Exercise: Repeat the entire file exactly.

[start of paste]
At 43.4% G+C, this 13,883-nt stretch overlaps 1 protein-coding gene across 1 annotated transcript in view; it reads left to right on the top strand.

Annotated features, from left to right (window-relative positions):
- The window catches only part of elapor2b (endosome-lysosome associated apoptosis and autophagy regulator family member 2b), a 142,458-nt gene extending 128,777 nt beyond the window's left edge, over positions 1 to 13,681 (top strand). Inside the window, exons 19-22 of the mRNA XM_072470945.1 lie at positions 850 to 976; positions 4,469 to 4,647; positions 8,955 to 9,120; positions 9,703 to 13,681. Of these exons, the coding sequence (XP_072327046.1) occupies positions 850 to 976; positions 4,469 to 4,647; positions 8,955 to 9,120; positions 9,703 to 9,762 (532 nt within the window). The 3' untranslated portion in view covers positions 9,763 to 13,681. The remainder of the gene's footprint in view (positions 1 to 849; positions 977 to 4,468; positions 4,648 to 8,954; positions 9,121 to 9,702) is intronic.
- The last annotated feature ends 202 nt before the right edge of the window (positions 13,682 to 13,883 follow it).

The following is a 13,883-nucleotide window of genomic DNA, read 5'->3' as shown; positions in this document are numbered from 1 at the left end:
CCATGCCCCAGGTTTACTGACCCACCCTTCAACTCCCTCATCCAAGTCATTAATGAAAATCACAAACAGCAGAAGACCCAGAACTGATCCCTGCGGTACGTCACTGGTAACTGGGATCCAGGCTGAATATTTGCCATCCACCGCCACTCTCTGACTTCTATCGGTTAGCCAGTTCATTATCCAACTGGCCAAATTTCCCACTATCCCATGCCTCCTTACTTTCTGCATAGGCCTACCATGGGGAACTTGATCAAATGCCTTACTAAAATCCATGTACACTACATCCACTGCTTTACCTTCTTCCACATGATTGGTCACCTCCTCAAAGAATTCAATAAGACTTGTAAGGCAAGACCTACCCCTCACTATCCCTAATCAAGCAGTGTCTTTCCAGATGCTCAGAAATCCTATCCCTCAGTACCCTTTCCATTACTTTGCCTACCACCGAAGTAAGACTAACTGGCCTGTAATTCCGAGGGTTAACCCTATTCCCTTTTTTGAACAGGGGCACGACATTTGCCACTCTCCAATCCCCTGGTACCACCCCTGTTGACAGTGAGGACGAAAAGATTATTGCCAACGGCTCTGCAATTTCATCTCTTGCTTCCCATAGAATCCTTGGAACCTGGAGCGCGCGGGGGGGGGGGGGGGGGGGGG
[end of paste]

At 43.4% G+C, this 13,883-nt stretch overlaps 1 protein-coding gene across 1 annotated transcript in view; it reads left to right on the top strand.

Annotated features, from left to right (window-relative positions):
- The window catches only part of elapor2b (endosome-lysosome associated apoptosis and autophagy regulator family member 2b), a 142,458-nt gene extending 128,777 nt beyond the window's left edge, over positions 1 to 13,681 (top strand). Inside the window, exons 19-22 of the mRNA XM_072470945.1 lie at positions 850 to 976; positions 4,469 to 4,647; positions 8,955 to 9,120; positions 9,703 to 13,681. Of these exons, the coding sequence (XP_072327046.1) occupies positions 850 to 976; positions 4,469 to 4,647; positions 8,955 to 9,120; positions 9,703 to 9,762 (532 nt within the window). The 3' untranslated portion in view covers positions 9,763 to 13,681. The remainder of the gene's footprint in view (positions 1 to 849; positions 977 to 4,468; positions 4,648 to 8,954; positions 9,121 to 9,702) is intronic.
- The last annotated feature ends 202 nt before the right edge of the window (positions 13,682 to 13,883 follow it).

The following is a 13,883-nucleotide window of genomic DNA, read 5'->3' as shown; positions in this document are numbered from 1 at the left end:
CCATGCCCCAGGTTTACTGACCCACCCTTCAACTCCCTCATCCAAGTCATTAATGAAAATCACAAACAGCAGAAGACCCAGAACTGATCCCTGCGGTACGTCACTGGTAACTGGGATCCAGGCTGAATATTTGCCATCCACCGCCACTCTCTGACTTCTATCGGTTAGCCAGTTCATTATCCAACTGGCCAAATTTCCCACTATCCCATGCCTCCTTACTTTCTGCATAGGCCTACCATGGGGAACTTGATCAAATGCCTTACTAAAATCCATGTACACTACATCCACTGCTTTACCTTCTTCCACATGATTGGTCACCTCCTCAAAGAATTCAATAAGACTTGTAAGGCAAGACCTACCCCTCACTATCCCTAATCAAGCAGTGTCTTTCCAGATGCTCAGAAATCCTATCCCTCAGTACCCTTTCCATTACTTTGCCTACCACCGAAGTAAGACTAACTGGCCTGTAATTCCGAGGGTTAACCCTATTCCCTTTTTTGAACAGGGGCACGACATTTGCCACTCTCCAATCCCCTGGTACCACCCCTGTTGACAGTGAGGACGAAAAGATTATTGCCAACGGCTCTGCAATTTCATCTCTTGCTTCCCATAGAATCCTTGGAACCTGGAGCGCGCGGGGGGGGGGGGGGGGGGGGG